Since deregulation the airline product has been commoditized. In the commodity framework, the only way the industry, or an airline, can grow revenue is to grow capacity. But that model didn’t work for airlines, where Computer Reservations Systems and the GDS’s institutionalized the notion that in order for an airline to grow revenue, it needed to offer more and more capacity even before demand warranted.
The addition of capacity led to low and lower operating costs. On the margin, revenue exceeded cost. Uneconomic capacity was being deployed each and every day. Ultimately, it created an industry too big to be sustainable. If not for the price of oil, the airline industry would never have shed the level of capacity it did between 2008 - 2010.
The GDS were a major contributor to the commoditization of the airline product. Therefore, airlines that distribute directly to the consumer have the best likelihood of differentiating, and more importantly, not commoditizing, their product. This fact contributed to the trend in which certain airlines did well even as much of the industry suffers. Note the one airline in the US that does distribute directly to the consumer: Southwest. And Southwest has differentiated, not commoditized, its product.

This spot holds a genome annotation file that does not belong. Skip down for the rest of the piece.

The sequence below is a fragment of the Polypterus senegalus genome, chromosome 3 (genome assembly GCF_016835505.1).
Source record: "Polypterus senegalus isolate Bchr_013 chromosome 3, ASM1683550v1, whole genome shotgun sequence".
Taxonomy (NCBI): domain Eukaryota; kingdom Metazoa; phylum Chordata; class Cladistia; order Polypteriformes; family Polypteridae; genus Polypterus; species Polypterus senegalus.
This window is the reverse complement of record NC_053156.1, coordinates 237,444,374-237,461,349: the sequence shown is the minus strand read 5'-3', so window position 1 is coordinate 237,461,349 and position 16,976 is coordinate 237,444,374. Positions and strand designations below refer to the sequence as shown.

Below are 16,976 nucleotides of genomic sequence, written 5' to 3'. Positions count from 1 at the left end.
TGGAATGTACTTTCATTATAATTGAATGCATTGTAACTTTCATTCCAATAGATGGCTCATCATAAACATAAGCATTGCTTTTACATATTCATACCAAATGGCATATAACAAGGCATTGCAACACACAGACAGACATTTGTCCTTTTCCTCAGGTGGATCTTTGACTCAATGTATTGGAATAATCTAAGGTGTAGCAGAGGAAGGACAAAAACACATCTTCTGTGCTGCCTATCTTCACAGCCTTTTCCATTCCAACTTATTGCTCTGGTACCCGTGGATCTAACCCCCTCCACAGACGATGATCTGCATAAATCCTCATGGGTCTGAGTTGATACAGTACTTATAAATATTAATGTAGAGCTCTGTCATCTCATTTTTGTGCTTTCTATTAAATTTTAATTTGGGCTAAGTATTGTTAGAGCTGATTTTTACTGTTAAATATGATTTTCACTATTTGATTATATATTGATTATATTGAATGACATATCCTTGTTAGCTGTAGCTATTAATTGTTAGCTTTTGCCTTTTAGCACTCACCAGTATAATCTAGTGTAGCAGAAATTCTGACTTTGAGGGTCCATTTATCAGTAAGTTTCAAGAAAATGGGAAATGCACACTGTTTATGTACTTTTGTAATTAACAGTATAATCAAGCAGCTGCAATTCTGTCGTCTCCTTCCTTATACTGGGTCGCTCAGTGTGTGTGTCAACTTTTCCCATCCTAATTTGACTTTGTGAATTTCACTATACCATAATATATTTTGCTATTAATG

What is a commodity? According to Miriam Webster, a commodity is a good or service whose wide availability typically leads to smaller profit margins and diminishes the importance of factors (as brand name) other than price. Commoditization can be defined as the process of prices moving substantially lower because of strong competition. Commoditization happens because too many competitors enter a market when they see the large returns that can be earned on certain products. However, those returns soon disappear as competition drives prices lower.